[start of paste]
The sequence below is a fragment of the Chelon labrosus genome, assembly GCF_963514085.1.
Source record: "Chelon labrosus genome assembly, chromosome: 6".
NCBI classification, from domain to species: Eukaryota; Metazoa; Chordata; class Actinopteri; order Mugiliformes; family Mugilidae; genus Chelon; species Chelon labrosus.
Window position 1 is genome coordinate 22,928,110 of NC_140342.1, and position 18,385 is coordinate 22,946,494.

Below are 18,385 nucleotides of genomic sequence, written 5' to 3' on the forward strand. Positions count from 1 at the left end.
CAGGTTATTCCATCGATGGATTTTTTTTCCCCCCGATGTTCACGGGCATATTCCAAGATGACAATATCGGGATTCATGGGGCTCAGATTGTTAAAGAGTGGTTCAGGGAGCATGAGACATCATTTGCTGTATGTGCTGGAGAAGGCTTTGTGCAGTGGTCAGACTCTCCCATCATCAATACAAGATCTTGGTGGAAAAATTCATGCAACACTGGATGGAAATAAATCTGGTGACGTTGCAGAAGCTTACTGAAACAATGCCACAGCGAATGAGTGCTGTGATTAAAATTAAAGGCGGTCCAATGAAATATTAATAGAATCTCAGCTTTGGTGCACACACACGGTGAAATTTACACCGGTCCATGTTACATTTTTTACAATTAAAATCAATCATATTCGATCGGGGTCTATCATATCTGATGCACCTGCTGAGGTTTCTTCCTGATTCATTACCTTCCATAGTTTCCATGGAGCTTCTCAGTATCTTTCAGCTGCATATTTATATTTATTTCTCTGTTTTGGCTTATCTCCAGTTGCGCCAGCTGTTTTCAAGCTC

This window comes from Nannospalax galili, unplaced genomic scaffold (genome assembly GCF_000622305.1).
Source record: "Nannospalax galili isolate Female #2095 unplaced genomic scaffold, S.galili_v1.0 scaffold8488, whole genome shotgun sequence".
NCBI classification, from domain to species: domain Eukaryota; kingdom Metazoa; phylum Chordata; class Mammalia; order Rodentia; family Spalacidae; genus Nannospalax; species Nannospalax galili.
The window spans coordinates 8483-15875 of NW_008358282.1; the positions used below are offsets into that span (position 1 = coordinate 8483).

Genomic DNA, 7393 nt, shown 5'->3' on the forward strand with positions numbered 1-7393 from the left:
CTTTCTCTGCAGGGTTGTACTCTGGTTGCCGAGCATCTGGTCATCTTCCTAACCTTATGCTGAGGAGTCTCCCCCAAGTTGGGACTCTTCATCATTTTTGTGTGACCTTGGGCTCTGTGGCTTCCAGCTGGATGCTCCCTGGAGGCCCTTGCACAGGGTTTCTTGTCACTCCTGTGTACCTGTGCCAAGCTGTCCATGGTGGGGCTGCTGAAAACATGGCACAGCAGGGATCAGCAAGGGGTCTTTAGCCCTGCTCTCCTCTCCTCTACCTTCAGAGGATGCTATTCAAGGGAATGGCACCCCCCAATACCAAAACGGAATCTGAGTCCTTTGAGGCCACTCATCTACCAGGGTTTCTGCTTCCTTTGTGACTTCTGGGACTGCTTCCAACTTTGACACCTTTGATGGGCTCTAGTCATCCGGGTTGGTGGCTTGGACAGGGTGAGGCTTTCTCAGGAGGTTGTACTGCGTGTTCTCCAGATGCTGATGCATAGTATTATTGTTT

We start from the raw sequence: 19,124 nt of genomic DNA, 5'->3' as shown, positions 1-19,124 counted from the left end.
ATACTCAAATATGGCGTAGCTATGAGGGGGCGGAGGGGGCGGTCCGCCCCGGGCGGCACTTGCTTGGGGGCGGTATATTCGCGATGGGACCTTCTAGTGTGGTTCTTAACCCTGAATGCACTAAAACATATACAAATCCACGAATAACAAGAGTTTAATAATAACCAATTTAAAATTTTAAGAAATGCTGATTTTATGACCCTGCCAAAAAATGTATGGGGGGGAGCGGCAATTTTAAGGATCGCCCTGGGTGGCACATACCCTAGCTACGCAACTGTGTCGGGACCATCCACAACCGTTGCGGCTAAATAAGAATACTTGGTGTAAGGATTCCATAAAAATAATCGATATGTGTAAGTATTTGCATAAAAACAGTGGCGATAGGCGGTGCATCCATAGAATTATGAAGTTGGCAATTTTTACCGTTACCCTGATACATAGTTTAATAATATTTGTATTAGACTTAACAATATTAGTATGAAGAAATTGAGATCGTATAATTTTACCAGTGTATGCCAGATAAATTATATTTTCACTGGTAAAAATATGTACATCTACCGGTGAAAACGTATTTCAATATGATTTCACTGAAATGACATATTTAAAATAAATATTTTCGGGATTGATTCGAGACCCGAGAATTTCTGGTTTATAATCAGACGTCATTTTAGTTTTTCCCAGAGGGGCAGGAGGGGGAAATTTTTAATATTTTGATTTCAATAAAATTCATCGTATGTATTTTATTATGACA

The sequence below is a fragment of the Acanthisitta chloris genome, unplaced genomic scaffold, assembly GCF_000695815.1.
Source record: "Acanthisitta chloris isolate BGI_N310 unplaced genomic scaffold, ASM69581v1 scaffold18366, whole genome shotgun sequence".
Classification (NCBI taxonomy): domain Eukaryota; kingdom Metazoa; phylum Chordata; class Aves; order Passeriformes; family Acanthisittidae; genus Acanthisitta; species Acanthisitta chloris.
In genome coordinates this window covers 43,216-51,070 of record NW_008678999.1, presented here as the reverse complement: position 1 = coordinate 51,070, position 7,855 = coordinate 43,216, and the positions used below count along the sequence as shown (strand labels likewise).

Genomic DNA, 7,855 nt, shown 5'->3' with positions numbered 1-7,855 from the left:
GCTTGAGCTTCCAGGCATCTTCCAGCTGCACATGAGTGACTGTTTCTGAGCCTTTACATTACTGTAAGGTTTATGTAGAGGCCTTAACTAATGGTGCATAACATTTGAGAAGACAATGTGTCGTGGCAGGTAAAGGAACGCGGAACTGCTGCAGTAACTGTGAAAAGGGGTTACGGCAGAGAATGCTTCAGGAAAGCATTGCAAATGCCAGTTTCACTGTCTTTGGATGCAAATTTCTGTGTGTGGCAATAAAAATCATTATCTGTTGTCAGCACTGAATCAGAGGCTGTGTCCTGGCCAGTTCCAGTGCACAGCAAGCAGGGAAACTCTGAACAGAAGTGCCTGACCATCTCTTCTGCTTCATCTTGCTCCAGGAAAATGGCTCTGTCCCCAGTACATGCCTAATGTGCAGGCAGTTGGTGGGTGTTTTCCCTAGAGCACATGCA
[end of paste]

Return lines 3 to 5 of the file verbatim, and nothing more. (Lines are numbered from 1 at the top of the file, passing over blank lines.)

NCBI classification, from domain to species: Eukaryota; Metazoa; Chordata; class Actinopteri; order Mugiliformes; family Mugilidae; genus Chelon; species Chelon labrosus.
Window position 1 is genome coordinate 22,928,110 of NC_140342.1, and position 18,385 is coordinate 22,946,494.

Below are 18,385 nucleotides of genomic sequence, written 5' to 3' on the forward strand. Positions count from 1 at the left end.